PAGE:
1. Graphic fiction, we are told, is in; it has arrived. Academics talk about it, literary publishers include it -- sometimes -- on their lists. But how accepted is it really? Is it genuinely accepted by the high-brow, and viewed with true objectivity? Or is some of the praise that it is given merely bumpf? After all, MFA programs specialize in writing, not graphic fiction; English departments rarely if ever pay attention to graphic fiction; major publishers do not publish much of it, and major prizes never include it in short lists, even though it can be a form of novel. What needs to change for graphic fiction to gain more acceptance?
SC: Honestly, I think the answer is just time. Change takes time, and there will eventually come a point when no one will be able to remember a time when comics weren't taught in schools and discussed at cocktail parties. We've already made ENORMOUS strides in the last 20 years, so I'm always a little uncomfortable complaining about whatever little distance there is left to cover. The time that Will Eisner dreamed about, when comics are thought of as literature, sold in bookstores, studied academically, etc. is here. It's now. And those few people who still don't "get it," that wouldn't read comics under ANY circumstances, are probably not going to change their minds anyway. They're the people who are so closed-minded and old-fashioned that they likely still don't think of movies as art, either, or rock 'n' roll as music.
2. According to critic Alex Good, literary fiction is selling poorly these days and graphic novels are doing better. Is this as far as you know true?
SC: I don't generally keep track of sales numbers, other than for my own books (and even that can be a challenge, given how much they try to keep those numbers from being conveniently available to authors). But I'm often told that graphic books and eBooks is where the growth is happening in publishing. So it seems that somebody thinks so.
3. How did you start out?
SC: I was a reasonably successful commercial illustrator in the nineties, but of course that wasn't what I really wanted to do. Comics, though, as you may recall, were in a pretty bad place then, and I was having no luck trying to break in, even with small publishers. So, just for the sake of putting something out there, and maybe attracting a few more eyeballs to my illustration website, I started a daily web strip. This was in 2000, before everybody and their uncle was doing a webcomic, so it was fairly easy to get noticed by doing one. I didn't even do it for very long, maybe three months...but it was enough to have built a small following, which included comic book writer J. Torres. He and I began to correspond by email, and talked about doing something together. That something turned out to be Days Like This from Oni Press, which was my first graphic novel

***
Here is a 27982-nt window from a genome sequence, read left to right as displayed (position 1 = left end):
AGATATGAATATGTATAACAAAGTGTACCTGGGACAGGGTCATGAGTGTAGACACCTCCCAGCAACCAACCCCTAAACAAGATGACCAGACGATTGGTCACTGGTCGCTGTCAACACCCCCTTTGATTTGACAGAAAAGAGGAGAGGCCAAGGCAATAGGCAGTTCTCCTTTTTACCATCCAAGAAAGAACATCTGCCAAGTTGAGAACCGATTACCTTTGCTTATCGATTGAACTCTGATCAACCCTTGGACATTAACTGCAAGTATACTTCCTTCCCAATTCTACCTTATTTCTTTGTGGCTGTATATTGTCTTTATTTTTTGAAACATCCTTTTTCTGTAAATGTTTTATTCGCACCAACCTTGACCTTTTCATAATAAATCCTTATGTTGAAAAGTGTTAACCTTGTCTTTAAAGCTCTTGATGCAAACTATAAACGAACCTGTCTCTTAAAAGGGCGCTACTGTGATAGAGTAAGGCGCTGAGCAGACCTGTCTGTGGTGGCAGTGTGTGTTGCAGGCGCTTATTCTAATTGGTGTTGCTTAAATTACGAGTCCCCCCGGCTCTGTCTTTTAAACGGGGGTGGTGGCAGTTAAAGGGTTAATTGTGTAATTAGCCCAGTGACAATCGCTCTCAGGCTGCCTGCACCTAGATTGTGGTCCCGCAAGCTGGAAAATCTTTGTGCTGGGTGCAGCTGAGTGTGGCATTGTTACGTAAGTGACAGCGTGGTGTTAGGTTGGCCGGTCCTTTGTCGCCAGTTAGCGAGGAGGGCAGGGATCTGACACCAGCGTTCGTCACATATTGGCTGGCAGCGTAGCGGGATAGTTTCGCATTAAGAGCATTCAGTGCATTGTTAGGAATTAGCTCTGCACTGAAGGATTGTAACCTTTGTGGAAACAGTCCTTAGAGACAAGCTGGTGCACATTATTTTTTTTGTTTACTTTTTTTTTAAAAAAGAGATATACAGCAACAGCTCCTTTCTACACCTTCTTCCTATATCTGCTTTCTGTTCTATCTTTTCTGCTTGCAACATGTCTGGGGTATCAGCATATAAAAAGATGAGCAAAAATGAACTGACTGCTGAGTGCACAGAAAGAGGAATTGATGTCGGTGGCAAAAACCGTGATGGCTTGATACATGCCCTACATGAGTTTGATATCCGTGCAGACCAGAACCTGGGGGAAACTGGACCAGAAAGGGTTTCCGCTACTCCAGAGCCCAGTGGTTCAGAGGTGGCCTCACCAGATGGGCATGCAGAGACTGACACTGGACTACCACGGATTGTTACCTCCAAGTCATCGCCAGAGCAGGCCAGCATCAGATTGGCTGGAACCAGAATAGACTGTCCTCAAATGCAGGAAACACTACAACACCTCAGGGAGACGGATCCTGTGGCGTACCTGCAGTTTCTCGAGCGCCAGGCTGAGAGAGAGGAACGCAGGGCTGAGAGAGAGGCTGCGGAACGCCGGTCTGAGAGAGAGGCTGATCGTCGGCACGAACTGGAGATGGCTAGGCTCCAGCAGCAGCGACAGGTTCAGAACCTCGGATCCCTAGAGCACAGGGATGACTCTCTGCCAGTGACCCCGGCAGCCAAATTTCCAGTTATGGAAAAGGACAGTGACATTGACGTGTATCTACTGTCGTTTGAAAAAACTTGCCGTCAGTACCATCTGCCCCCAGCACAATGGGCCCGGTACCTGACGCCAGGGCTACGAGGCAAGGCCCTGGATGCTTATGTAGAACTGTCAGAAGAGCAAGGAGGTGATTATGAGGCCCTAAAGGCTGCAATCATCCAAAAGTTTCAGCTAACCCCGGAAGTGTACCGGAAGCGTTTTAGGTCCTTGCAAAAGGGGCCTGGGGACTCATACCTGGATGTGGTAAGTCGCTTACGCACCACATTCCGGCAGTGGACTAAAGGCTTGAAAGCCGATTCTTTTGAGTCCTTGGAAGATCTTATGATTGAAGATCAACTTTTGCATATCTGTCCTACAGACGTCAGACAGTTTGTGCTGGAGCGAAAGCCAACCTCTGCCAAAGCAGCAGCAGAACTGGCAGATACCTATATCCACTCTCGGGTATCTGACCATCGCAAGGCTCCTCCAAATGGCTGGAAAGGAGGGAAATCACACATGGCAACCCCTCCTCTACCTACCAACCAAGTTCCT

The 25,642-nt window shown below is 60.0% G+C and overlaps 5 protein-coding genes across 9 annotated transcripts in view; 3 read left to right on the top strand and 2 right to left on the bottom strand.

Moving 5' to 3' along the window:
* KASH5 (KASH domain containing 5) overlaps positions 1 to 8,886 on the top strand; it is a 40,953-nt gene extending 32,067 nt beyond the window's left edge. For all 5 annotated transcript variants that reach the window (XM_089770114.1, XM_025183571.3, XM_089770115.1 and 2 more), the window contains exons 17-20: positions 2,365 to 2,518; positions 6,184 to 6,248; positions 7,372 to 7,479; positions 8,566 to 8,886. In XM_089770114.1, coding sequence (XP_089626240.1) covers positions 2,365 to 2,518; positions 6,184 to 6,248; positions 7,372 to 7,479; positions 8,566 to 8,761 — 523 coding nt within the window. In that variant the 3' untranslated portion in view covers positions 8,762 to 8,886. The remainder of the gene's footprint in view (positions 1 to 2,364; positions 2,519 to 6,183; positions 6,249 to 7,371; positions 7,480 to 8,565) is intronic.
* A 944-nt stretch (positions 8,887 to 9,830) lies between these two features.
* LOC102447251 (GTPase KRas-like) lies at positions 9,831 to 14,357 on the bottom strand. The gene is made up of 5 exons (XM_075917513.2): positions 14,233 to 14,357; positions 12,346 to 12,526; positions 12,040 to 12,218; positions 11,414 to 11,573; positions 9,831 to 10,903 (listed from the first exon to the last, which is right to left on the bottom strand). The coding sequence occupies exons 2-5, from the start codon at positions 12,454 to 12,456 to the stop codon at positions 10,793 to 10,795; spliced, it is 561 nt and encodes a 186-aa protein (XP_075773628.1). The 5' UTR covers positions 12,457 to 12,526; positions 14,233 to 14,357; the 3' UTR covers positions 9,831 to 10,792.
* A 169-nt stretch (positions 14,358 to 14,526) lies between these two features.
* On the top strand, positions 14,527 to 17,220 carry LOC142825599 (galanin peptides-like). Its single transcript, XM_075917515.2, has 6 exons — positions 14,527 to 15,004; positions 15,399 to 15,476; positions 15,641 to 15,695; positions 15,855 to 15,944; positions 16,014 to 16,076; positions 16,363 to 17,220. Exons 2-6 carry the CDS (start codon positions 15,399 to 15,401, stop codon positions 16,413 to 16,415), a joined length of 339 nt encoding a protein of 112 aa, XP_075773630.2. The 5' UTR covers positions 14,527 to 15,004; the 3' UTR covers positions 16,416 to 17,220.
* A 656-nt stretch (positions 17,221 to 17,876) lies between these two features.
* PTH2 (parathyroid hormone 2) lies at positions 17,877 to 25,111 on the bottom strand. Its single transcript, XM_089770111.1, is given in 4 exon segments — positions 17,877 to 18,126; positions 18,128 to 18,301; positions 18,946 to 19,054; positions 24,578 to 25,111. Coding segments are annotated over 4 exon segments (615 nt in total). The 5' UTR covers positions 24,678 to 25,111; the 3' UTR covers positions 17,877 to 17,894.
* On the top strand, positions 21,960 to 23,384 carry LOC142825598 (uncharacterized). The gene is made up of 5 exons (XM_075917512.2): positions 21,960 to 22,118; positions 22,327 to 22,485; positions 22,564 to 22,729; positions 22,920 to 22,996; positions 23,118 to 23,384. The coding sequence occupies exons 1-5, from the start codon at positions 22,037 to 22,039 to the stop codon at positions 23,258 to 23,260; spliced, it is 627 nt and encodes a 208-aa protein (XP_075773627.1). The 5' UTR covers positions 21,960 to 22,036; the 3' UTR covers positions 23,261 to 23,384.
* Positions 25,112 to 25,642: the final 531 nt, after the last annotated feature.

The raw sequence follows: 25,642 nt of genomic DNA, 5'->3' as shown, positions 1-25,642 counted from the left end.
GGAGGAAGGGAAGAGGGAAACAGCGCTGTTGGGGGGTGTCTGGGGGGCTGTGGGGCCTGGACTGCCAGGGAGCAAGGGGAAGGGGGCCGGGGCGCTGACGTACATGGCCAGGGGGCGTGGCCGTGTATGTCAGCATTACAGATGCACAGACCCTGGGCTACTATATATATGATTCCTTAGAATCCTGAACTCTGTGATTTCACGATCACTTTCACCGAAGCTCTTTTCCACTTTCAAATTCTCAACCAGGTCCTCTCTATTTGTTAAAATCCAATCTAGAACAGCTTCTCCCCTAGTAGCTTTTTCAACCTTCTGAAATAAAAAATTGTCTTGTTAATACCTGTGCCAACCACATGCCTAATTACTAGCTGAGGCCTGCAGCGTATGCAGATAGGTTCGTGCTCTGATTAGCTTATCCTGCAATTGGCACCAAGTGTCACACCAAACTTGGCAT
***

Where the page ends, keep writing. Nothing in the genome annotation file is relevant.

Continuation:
4 There are a lot of comics artists who self-publish. As in the music industry -- with bands with their own labels -- this is considered perfectly acceptable as long as the creative result is good. Yet self-publishing is deeply frowned upon in literary circles. Why do you think that is?
SC: I'm not well-versed enough in the history of literary publishing to be able to know for sure. But I assume it has something to do with the fact that the world of publishing has traditionally been so broad -- many different publishers, many different genres, etc. -- that if you didn't fit in somewhere, it must have been because you weren't very good. In comics, as in your music example, the medium had (perhaps "has") by contrast been controlled by a comparatively small number of publishers putting out an alarmingly narrow selection of material. So if you wanted to do anything besides draw superhero comics (or make pop records) you pretty much had to self-publish, or do it with an indie publisher (or indie label, in music) for little or no money. So rather than being someone who'd tried to fit into a wide market and failed, you were heroically thumbing your nose at a mainstream that defined itself too narrowly.
5. Canada has produced a bounty of strong graphic fiction artists, including Julie Doucette, Chester Brown, Seth, etc. Any newer names you'd like to add to the list?
SC: Man, there are so many that I'd be afraid of leaving somebody out. Darwyn Cooke, Jeff Lemire, Faith Erin Hicks, Stuart Immonen, Ray Fawkes, Cameron Stewart, Michael Cho, Svetlana Chmakova, Francis Manapul, Andy Belanger, Kean Soo, Bryan Lee O'Malley, Tin Can Forest, James Stokoe, Pascal Girard, Michel Ribagliati, Kate Beaton, John Martz...I could go on all day. There's something in the water here, I swear.